Our technologies have come a long way from when John wrote, likely using a reed-pen on a papyrus sheet, “I had many things to write, but I do not wish to write to you with pen and ink; but I hope to see you shortly, and we shall speak face to face.” (3 Jn. 1:13-14)
In the centuries since then, we developed better forms of paper, codexes, and the printing press. Still, the delay between writing a message and receiving it was still significant. The electric telegraph of 1837 produced the first nearly instantaneous communication, followed by the telephone in 1876, radio communications in 1907. By the year 2000, the Internet had brought myriads of new forms of instant communication. Increasing Internet speeds have driven the web from being mostly text to becoming the next form of television. In the last 10 years or so we finally have what we’d watched on Star Trek all those years ago: a live, full-colour image of another person we’re talking to.
Skype, Zoom, Connect, Facetime, WhatsApp and many more have added “living” colour to our communications. It has enabled cheap international conference calls, distance education, cheaper broadcasts of live events, and a host of depraved uses, too.
The Covid-19 crisis has forced most churches to use some form of these technologies in some context: whether it was actual services, or video calls with members or leadership meetings. And it has also forced us to ask, how close are these forms of communication to the “real thing”?
Of course, the vast majority of people would agree that in-person worship is superior to “virtual” forms. Even if their reasoning is inchoate, most people still sense that, given a choice, being together in person is superior to watching screens.
The real disagreement has arisen over whether instant digital communications are a substitute (even if a temporary one) for in-person worship, or whether the very nature of worship and the nature of digital communication excludes such a possibility.
In favour of the first idea are all the similarities between in-person worship and a live image. We can see and hear one another immediately, as we would in a corporate gathering. We can listen and respond to prayer, Scripture, and preaching. We can even sing to music played through the screen. Furthermore, we experience a kind of corporateness, in that we are able to see the many faces participating in that moment. In this thinking, the presence of the simultaneous communication, and the presence of visual image captures the bulk of what worship is.
In favour of the second idea are all the differences between a live image and in-person worship. The live, colour images belie the fact that they are just that: pixels digitally reconstructed and sounds. They are two-dimensional images and electromagnetic sounds that reproduce those of the actual person. In reality, we are not “with” anyone. We are alone, or with a few at home, looking at a screen. Several others, we know, are also looking at a screen, seeing images of us. It is a seemingly magical simulation of being together, but it remains a simulation. Any act of ministry that requires more than the transfer of verbal and non-verbal information cannot be done with an image of another person: greeting one another physically, showing hospitality to one another, meeting each other’s financial or physical needs, eating and drinking the Lord’s Supper together. Many of the other ‘one another’ commands such as “exhort”, “comfort”, or “admonish” seem incomplete without the many forms of non-verbal communication that take places in one another’s presence – the arm on the shoulder, the posture, even fragrances, or sounds inaudible over a computer. For a proponent of this theory, the bulk of worship is not communication, but communion: the communion of persons with God. And yes, there is an a priori here: communion of persons requires the actual presence of those persons together.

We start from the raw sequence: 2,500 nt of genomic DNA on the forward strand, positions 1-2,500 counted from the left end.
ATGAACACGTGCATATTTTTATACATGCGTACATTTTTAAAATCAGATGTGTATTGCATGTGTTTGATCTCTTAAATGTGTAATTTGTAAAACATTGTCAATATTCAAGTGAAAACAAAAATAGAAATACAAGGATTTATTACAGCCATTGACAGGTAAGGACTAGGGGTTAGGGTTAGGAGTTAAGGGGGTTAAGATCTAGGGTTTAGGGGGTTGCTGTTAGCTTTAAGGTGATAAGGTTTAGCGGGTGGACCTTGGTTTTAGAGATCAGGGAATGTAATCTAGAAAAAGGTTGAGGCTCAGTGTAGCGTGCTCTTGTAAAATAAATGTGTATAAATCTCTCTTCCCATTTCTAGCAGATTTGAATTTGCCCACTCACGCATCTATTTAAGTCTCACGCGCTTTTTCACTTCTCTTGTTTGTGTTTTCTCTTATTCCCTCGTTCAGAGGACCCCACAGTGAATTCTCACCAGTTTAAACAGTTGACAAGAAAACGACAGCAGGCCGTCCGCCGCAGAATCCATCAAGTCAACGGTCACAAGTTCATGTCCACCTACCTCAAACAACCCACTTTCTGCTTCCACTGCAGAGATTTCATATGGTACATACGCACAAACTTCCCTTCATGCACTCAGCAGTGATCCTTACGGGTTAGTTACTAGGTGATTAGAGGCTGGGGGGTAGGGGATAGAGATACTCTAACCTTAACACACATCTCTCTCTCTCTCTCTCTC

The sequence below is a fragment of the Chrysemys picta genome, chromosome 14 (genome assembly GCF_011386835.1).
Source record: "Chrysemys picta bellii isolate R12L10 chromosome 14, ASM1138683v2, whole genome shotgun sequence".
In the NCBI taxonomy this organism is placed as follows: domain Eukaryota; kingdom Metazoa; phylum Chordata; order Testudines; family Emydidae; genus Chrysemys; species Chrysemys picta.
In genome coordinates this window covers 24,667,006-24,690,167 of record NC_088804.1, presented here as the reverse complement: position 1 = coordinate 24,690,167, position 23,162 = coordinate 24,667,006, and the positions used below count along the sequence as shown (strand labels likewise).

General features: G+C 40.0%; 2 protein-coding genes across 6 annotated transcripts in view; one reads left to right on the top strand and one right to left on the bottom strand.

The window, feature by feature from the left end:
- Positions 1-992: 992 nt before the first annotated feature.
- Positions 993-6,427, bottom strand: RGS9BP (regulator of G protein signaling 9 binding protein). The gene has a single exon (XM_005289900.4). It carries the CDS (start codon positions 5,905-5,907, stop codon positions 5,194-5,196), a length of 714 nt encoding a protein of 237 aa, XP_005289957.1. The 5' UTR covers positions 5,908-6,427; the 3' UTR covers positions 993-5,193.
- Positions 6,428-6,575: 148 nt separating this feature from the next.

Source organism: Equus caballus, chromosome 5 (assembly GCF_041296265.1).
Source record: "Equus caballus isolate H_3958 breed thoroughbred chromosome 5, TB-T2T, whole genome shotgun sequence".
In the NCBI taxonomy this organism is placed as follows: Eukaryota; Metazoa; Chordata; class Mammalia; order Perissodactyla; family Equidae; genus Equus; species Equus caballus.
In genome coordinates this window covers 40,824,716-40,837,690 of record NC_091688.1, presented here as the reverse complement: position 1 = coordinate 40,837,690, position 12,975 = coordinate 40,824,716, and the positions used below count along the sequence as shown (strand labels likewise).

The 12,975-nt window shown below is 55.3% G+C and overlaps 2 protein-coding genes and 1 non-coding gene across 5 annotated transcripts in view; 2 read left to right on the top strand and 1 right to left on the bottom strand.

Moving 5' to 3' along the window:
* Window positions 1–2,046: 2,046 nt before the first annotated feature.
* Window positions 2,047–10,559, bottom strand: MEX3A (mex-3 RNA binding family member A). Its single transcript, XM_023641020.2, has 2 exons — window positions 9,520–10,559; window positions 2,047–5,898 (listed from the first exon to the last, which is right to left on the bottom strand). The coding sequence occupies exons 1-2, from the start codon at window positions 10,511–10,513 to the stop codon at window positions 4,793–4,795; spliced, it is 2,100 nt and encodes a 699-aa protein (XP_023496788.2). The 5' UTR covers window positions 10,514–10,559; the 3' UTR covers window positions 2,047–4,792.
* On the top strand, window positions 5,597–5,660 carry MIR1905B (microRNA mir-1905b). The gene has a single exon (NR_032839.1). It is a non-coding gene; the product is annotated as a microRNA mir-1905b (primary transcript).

Very likely, it is our a prioris about worship that colour our view of what live digital communications are really accomplishing. Our presuppositions are often invisible to us, but they are probably what drives a lot of this debate.
In my opinion, a Christianity that is still reeling from Enlightenment rationalism and from contemporary technopoly tends to see the faith in informational terms. Christianity becomes a set of ideas to be transmitted, and if one can see and hear what is being communicated, then worship is thought to be largely occurring. Everything can be reduced to sights and sounds: audio-visual information.
A Christianity that is trying to shake off its modernistic and post-modernistic influences sees the faith in incarnational terms. Even loving God takes place when it is embodied in loving one another (1 John 4:12, 20). The truth is embodied in persons, whom we must be with and share our lives with. Worship is not what happens “up front” where the pulpit and musicians sit. If that were the case, then we could point a camera at it, and replay that image to whomever, wherever.
Instead, worship is what we do when we gather. When the believer is no longer solitary, but assembled together with other believers in the name of Jesus, there Christ is in a particular way (Matt 18:20). The context of Matthew 18 is church discipline, and Christ’s presence there speaks of His authority behind the action of discipline, but this application does not alter the overall truth: the assembled people of God can expect the working of Christ through His Spirit in ways not available to a believer on his own.
In short, the images and sounds might be “live” (i.e. their sending and receiving is roughly simultaneous). But they are not living. Humans are living, not their letters, phones, radios, or screens, nor the sounds and sights they produce. And worship is more than communication: it is the communion of living persons with one another.